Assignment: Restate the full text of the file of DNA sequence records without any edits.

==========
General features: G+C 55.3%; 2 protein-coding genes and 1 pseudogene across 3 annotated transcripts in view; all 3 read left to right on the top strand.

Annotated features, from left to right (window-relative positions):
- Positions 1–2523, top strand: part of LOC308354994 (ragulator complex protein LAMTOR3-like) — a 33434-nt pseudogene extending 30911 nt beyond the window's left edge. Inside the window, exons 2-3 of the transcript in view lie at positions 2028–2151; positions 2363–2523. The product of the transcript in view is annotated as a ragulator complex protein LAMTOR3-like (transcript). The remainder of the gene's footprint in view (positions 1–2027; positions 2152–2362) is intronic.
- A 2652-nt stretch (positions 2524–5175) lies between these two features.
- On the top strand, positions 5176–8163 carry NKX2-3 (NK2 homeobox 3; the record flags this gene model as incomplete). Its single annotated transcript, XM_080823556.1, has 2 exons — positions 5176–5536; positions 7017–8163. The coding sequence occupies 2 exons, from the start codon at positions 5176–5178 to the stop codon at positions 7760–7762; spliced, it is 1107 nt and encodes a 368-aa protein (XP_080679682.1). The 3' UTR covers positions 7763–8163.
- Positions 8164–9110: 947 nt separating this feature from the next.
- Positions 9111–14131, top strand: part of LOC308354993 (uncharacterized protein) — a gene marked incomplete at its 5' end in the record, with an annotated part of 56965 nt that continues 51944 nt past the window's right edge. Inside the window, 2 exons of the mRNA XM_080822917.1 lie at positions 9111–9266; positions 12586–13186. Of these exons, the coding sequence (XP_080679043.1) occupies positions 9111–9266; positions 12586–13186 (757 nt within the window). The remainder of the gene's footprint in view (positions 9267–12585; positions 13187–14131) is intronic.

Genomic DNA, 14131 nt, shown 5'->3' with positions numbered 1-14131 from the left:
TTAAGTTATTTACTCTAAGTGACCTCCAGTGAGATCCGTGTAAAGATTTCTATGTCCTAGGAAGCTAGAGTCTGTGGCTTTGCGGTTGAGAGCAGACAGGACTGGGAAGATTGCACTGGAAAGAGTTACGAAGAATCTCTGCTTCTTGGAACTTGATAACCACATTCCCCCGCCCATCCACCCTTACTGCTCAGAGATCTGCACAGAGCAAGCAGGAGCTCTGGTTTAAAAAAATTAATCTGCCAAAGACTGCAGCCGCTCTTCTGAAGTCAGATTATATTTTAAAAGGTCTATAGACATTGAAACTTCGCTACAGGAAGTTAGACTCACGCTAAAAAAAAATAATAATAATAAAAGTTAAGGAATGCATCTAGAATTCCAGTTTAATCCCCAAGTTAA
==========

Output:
General features: G+C 55.3%; 2 protein-coding genes and 1 pseudogene across 3 annotated transcripts in view; all 3 read left to right on the top strand.

Annotated features, from left to right (window-relative positions):
- Positions 1–2523, top strand: part of LOC308354994 (ragulator complex protein LAMTOR3-like) — a 33434-nt pseudogene extending 30911 nt beyond the window's left edge. Inside the window, exons 2-3 of the transcript in view lie at positions 2028–2151; positions 2363–2523. The product of the transcript in view is annotated as a ragulator complex protein LAMTOR3-like (transcript). The remainder of the gene's footprint in view (positions 1–2027; positions 2152–2362) is intronic.
- A 2652-nt stretch (positions 2524–5175) lies between these two features.
- On the top strand, positions 5176–8163 carry NKX2-3 (NK2 homeobox 3; the record flags this gene model as incomplete). Its single annotated transcript, XM_080823556.1, has 2 exons — positions 5176–5536; positions 7017–8163. The coding sequence occupies 2 exons, from the start codon at positions 5176–5178 to the stop codon at positions 7760–7762; spliced, it is 1107 nt and encodes a 368-aa protein (XP_080679682.1). The 3' UTR covers positions 7763–8163.
- Positions 8164–9110: 947 nt separating this feature from the next.
- Positions 9111–14131, top strand: part of LOC308354993 (uncharacterized protein) — a gene marked incomplete at its 5' end in the record, with an annotated part of 56965 nt that continues 51944 nt past the window's right edge. Inside the window, 2 exons of the mRNA XM_080822917.1 lie at positions 9111–9266; positions 12586–13186. Of these exons, the coding sequence (XP_080679043.1) occupies positions 9111–9266; positions 12586–13186 (757 nt within the window). The remainder of the gene's footprint in view (positions 9267–12585; positions 13187–14131) is intronic.

Genomic DNA, 14131 nt, shown 5'->3' with positions numbered 1-14131 from the left:
TTAAGTTATTTACTCTAAGTGACCTCCAGTGAGATCCGTGTAAAGATTTCTATGTCCTAGGAAGCTAGAGTCTGTGGCTTTGCGGTTGAGAGCAGACAGGACTGGGAAGATTGCACTGGAAAGAGTTACGAAGAATCTCTGCTTCTTGGAACTTGATAACCACATTCCCCCGCCCATCCACCCTTACTGCTCAGAGATCTGCACAGAGCAAGCAGGAGCTCTGGTTTAAAAAAATTAATCTGCCAAAGACTGCAGCCGCTCTTCTGAAGTCAGATTATATTTTAAAAGGTCTATAGACATTGAAACTTCGCTACAGGAAGTTAGACTCACGCTAAAAAAAAATAATAATAATAAAAGTTAAGGAATGCATCTAGAATTCCAGTTTAATCCCCAAGTTAA